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Brands embrace inclusivity

01st Aug 2018

Talking about localisation…
Over the past few years, the consumer has seen a shift in advertising that aims at greater inclusivity.

But while brands are making an effort to include more diverse models in their campaigns – be it gender, ethnicity or weight – they still tend to forget a large demographic: the hearing and sight impaired. While it’s not yet a norm, Creative Culture puts the spotlight on a few great campaigns that target this large audience of consumers.


As part of their FIFA World Cup 2018 campaign, the beer brand developed a way to help blind and deaf football fans to join in the celebrations. Building off viral stories of people who interpreted and acted out the plays for their impaired friends, the brand came up with “The World’s Cup”, a cup that lights up in response to noise made by the fans. They then took it a step further and made the cup vibrate, so that deaf and blind fans can feel the energy of the match.

Amazon Echo Show

As a device based on vocal commands, it’s no surprise that the Amazon Echo Show – an Alexa-enabled screen with speakers – was not very accessible to hearing- and speech-impaired consumers. However, Amazon listened and quickly came up with solutions to help improve the accessibility of the device. Users can now use the “Tap to Alexa” feature to access popular Alexa features via the device’s touchscreen. The device also offers “Alexa Captioning”, which provides transcriptions of incoming voice messages and captions Alexa’s responses.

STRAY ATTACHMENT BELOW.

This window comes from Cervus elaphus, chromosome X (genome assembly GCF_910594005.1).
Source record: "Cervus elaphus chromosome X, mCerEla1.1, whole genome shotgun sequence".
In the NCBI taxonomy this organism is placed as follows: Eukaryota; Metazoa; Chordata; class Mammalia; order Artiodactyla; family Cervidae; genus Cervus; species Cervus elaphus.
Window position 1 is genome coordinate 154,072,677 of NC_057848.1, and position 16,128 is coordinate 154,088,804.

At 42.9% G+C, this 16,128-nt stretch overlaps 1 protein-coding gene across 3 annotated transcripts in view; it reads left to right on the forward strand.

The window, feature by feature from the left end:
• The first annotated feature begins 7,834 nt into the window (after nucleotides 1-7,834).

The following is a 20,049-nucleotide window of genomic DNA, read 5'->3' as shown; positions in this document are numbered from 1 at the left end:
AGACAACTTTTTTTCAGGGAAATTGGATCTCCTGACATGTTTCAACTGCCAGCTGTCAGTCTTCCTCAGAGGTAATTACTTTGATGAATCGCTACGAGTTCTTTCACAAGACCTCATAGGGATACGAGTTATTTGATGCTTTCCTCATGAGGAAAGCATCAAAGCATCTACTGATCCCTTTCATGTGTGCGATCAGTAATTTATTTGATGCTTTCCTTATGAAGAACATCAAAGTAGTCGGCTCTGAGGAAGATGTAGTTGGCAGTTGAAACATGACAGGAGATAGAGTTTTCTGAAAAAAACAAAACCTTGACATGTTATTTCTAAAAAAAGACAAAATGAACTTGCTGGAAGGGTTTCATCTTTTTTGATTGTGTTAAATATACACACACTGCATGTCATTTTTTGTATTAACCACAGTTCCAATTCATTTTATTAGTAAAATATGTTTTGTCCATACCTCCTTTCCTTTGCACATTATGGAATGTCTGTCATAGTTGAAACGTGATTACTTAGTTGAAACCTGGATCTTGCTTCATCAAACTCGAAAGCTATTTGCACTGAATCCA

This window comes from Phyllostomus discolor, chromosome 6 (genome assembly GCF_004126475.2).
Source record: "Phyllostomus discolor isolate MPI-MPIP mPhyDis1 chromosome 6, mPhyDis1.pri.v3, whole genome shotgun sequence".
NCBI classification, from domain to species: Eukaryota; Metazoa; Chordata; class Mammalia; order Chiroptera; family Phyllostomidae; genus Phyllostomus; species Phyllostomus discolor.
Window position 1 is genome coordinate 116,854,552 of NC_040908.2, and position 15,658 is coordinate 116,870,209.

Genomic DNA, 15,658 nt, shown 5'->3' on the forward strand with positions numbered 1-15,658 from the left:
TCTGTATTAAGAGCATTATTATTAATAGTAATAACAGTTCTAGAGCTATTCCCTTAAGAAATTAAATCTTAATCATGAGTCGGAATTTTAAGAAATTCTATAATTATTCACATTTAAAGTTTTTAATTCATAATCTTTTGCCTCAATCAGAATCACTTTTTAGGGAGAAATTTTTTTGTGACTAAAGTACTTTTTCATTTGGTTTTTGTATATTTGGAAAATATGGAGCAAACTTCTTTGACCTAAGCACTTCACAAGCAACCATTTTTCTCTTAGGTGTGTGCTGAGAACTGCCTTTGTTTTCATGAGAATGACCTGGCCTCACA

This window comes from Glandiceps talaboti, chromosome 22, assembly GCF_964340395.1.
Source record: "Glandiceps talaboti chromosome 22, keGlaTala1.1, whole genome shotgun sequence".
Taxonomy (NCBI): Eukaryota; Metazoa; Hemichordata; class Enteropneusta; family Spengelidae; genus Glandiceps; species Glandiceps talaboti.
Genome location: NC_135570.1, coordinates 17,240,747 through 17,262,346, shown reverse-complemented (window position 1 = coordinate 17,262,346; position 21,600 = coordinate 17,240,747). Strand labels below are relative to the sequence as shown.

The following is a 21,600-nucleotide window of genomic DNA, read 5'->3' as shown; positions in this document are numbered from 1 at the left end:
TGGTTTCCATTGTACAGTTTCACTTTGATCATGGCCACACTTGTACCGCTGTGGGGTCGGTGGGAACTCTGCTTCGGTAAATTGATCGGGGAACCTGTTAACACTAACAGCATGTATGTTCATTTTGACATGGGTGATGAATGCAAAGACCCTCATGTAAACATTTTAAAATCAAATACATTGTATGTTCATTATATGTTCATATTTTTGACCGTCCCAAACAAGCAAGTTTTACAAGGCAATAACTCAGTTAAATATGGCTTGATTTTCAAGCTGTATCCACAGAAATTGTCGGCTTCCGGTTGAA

In 2016, Maltesers rolled out the first ever sign-language only advert in the UK. The advert, called Theo’s Dog, was part of a larger campaign to celebrate diversity ahead of the 2016 Paralympics. Initially, the 30-sec advert played without subtitles, helping able-bodied consumers to grasp the barriers that exist for hearing- and speech-impaired communities. The subtitles were subsequently added in, allowing viewers to share in the two women’s humorous conversation.

This advert was then followed in 2017 by a braille billboard made out of the popular candy.

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